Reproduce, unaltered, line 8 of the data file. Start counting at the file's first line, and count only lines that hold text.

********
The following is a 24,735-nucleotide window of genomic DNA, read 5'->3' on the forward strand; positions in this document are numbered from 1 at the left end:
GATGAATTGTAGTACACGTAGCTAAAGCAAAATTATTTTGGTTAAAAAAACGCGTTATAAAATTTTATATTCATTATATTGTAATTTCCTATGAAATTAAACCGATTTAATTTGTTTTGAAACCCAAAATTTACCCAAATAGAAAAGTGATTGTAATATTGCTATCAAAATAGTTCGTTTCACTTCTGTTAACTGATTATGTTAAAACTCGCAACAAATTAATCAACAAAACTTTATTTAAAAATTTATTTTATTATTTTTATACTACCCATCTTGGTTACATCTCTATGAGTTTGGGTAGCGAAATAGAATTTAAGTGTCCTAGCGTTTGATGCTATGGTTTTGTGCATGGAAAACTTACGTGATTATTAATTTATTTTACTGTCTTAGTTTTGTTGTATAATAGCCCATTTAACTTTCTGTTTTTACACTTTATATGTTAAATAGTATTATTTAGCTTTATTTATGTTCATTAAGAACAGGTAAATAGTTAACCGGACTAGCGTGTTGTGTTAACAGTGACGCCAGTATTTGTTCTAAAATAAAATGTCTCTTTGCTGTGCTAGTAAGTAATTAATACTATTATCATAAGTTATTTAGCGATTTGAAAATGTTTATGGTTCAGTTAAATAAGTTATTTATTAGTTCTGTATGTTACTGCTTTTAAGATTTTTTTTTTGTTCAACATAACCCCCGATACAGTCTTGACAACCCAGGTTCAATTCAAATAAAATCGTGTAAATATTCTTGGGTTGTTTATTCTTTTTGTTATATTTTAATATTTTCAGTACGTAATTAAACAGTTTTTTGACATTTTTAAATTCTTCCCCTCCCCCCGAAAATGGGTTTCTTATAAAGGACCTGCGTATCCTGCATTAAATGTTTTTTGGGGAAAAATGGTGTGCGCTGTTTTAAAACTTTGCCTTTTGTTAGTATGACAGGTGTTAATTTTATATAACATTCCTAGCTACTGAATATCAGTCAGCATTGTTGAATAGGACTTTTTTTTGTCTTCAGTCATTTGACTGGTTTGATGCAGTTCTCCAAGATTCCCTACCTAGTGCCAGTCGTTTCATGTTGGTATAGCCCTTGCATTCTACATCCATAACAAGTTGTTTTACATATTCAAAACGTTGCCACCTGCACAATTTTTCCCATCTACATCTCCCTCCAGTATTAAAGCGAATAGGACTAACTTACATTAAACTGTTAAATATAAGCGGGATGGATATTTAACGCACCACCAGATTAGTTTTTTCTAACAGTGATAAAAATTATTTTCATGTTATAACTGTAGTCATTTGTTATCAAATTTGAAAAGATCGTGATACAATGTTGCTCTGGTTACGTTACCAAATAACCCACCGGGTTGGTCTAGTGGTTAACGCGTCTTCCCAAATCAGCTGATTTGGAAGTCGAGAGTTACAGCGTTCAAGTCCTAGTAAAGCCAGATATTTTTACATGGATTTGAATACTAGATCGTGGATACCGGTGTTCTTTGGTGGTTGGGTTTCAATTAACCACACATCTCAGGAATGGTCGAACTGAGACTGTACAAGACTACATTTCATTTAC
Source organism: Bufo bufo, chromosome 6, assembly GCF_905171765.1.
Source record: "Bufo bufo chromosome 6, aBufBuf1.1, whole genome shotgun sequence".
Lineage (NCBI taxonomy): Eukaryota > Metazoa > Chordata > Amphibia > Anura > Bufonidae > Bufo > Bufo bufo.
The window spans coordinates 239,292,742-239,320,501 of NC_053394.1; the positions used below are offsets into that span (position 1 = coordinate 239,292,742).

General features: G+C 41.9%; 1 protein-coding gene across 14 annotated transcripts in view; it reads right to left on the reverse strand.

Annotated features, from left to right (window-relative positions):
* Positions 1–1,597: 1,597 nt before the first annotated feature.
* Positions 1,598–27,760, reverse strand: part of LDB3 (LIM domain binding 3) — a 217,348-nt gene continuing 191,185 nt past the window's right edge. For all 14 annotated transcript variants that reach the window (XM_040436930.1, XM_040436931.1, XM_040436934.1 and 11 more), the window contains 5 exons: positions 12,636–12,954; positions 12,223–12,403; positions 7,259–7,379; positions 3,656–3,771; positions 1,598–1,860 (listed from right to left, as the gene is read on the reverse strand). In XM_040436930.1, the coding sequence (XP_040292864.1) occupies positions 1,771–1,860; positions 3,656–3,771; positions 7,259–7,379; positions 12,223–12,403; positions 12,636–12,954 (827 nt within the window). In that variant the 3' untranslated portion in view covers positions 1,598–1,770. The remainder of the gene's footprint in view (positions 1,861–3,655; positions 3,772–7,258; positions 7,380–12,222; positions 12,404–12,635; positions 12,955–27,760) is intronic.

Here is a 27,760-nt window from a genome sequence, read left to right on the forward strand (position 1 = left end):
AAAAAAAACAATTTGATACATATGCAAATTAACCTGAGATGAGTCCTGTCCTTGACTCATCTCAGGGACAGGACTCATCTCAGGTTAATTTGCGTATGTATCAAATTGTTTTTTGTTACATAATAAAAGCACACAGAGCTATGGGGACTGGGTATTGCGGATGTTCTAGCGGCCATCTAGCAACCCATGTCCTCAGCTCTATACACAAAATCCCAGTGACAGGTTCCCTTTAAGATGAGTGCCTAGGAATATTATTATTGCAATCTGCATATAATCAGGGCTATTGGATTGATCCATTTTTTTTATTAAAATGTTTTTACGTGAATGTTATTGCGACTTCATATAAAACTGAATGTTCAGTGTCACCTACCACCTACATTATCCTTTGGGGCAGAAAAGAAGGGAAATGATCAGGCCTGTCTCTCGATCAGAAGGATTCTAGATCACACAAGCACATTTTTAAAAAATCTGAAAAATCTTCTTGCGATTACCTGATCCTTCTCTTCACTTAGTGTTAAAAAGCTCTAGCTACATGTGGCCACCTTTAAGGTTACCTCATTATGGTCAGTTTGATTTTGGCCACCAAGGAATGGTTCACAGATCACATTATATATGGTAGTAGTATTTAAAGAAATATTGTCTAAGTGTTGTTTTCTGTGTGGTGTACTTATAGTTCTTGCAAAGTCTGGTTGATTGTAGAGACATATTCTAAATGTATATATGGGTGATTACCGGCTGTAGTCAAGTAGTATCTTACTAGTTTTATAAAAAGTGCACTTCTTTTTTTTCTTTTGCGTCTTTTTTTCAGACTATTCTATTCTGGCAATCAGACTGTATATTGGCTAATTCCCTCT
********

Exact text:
Annotated features, from left to right (window-relative positions):